Genomic Study Reveals Role for Hypothalamus in Inflammatory Bowel Disease
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Using sophisticated 3-D genomic mapping and integrating with public data resulting from genome-wide association studies (GWAS), researchers at Children's Hospital of Philadelphia (CHOP) have found significant genetic correlations between inflammatory bowel disease (IBD) and stress and depression. The researchers went on to implicate new genes involved in IBD risk that are enriched in both derived hypothalamic neurons, from a part of the brain that has a vital role in controlling stress and depression, and organoids derived from colon cells, a region more commonly studied in the context of IBD.
The findings were published in Cellular and Molecular Gastroenterology and Hepatology.
"Our results implicate a role for the hypothalamus in the genetic susceptibility to IBD," said senior author Struan Grant, Ph.D., a director of the Center for Spatial and Functional Genomics at CHOP and the Daniel B. Burke Endowed Chair for Diabetes Research. "Epidemiological data has previously shown overlap between IBD and stress and depression, and now we have generated genomics data to support that association. Our results suggest that the hypothalamus warrants further study in the context of IBD pathogenesis."
IBD, which includes both Crohn's disease (CD) and ulcerative colitis (UC), is principally an immune-mediated condition characterized by dysregulated inflammation of the gastrointestinal tract. The disease course ranges from chronically active to intermittent or rare flares. Multiple genetic and environmental factors are known to contribute to the pathogenesis of IBD, including more than 230 loci for the disease that have been reported through GWAS analyses. Many of the genes residing at these loci have been implicated in pathways related to the immune system and the microbiome.
However, there is also increasing evidence for a clinical association of IBD with stress and depression. Given the role of the hypothalamus in stress responses and in the pathogenesis of depression, the researchers decided to explore the genetic role of the hypothalamus in IBD.
To begin, the researchers performed genetic correlation analyses between IBD and depression to assess the degree of genetic commonality between the two conditions, using publicly available data. The research team used depression as a proxy for stress because there are a limited number of GWAS efforts focused on a consistent definition of stress, while in contrast, the genetics of depression has been relatively well-studied, resulting in a large, relatively uniform body of work.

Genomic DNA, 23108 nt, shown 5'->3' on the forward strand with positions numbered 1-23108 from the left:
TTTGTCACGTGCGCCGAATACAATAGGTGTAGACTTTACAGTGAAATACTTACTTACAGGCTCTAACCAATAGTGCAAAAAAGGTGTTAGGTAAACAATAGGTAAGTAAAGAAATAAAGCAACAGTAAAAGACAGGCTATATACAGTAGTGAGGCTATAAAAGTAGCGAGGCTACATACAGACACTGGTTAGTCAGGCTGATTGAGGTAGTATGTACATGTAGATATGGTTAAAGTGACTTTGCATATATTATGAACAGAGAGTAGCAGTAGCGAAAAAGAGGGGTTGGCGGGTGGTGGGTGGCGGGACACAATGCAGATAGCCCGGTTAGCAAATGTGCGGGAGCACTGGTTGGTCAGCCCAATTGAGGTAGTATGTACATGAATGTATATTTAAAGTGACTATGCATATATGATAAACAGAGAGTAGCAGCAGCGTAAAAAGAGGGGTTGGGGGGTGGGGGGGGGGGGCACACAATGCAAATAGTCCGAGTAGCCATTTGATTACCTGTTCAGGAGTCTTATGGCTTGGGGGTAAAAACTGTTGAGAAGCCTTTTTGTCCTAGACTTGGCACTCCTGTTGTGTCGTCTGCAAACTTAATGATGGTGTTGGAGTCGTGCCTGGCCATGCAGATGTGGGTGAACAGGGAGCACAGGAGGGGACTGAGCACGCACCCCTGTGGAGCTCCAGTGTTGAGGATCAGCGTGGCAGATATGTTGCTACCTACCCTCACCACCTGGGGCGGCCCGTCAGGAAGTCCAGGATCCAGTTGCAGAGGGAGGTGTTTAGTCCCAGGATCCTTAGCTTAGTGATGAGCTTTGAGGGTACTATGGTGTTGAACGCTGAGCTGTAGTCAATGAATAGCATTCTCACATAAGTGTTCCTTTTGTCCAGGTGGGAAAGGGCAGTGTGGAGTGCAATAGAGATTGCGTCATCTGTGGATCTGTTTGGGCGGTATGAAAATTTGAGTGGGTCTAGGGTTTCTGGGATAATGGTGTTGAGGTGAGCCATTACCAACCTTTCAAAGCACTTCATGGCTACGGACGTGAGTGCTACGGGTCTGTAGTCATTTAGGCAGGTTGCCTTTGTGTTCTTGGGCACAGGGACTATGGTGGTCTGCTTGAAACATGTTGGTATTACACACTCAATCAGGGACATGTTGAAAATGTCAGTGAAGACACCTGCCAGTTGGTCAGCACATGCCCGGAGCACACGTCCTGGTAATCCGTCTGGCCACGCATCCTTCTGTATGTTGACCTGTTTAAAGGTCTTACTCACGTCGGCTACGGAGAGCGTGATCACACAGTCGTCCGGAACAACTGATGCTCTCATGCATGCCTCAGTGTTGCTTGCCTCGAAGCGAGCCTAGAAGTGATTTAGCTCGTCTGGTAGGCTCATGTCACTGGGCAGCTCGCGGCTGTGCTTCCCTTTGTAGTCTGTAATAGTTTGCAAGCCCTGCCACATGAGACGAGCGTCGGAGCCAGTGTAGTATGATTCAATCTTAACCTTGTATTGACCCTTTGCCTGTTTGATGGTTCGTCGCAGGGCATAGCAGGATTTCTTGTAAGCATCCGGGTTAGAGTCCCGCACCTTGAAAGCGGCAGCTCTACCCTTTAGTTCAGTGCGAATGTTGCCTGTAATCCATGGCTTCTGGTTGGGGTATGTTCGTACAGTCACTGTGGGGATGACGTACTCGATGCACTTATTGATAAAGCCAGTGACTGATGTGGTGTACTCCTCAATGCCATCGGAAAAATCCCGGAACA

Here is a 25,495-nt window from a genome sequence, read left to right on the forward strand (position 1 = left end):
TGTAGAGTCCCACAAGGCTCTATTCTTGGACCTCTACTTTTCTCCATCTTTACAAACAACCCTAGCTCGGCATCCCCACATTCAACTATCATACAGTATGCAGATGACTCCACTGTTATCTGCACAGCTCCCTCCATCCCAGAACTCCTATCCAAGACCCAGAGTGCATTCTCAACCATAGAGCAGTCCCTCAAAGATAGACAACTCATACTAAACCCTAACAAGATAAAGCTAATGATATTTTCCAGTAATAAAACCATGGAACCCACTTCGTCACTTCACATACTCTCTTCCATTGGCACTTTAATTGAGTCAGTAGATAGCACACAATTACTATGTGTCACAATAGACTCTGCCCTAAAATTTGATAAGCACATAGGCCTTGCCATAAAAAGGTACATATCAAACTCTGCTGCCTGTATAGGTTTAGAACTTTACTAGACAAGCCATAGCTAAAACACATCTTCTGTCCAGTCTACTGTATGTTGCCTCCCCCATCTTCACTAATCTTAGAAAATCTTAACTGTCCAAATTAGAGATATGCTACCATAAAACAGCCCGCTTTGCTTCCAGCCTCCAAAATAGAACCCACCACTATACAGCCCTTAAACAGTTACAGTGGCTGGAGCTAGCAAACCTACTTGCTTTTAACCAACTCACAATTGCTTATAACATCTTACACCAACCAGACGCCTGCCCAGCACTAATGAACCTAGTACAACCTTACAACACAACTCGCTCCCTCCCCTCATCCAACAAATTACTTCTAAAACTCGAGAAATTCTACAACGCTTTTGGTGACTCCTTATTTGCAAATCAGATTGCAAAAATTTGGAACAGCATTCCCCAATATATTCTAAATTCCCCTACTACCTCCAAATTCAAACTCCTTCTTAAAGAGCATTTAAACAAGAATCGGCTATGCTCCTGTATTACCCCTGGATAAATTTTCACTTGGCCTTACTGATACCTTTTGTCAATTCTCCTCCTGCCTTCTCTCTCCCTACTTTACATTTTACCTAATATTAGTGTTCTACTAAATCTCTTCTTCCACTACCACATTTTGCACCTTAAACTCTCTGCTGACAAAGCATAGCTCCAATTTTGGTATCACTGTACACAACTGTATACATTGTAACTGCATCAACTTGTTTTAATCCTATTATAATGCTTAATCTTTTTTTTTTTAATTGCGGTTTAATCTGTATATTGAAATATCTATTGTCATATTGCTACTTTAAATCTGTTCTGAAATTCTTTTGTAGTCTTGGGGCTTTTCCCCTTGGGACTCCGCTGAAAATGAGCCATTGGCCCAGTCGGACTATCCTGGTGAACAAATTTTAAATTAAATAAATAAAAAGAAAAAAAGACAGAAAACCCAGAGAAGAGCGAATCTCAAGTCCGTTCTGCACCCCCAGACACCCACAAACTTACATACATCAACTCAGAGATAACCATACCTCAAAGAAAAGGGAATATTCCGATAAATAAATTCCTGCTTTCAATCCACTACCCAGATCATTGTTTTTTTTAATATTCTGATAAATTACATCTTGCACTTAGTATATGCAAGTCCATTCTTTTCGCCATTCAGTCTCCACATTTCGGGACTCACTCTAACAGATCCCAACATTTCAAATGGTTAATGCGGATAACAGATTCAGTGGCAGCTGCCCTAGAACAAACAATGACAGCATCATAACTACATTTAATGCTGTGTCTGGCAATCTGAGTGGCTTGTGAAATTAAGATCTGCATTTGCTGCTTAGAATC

Analyzing eleven autoimmune diseases for correlations with depression, the researchers found IBD was the most statistically significantly trait positively correlated with depression, though asthma and multiple sclerosis were noted as being highly correlated as well.
The research team then performed further analyses in order to validate the correlation between IBD and depression. First, they measured the enrichment of IBD-associated genetic variants in the 3-D genomic patterns within hypothalamic-like neurons (HNs) and colonoids from rectal biopsies and found a highly significant four-fold increase in HNs and a seven-fold increase in the better-known colonoid setting. The researchers then used a sophisticated "variant-to-gene mapping" approach devised at CHOP to determine which genes are implicated in the pathogenesis of IBD at these enriched signals. Then, assessing those implicated genes, the researchers looked for pathways potentially influenced by IBD-associated genetic variants.
Through this variant-to-gene mapping effort, the researchers implicated 25 genes in HNs for conferring risk for IBD. Eleven of those genes have known functions in the brain, in particular CREM, CNTF, and RHOA, which are genes that encode key regulators of stress. Seven of those genes were also implicated in the colonoids. In terms of pathways, the researchers observed an overall enrichment for hormonal signaling pathways, in addition to the expected enrichment in immune and microbiome signaling pathways.
"We propose that some IBD-associated variants alter the hypothalamus-pituitary-adrenal axis and stress responses, which could in turn play a role in predisposing patients to this disease and exacerbating its presentation," Grant said. "Future studies are warranted to refine our understanding of the role of the hypothalamus in IBD onset."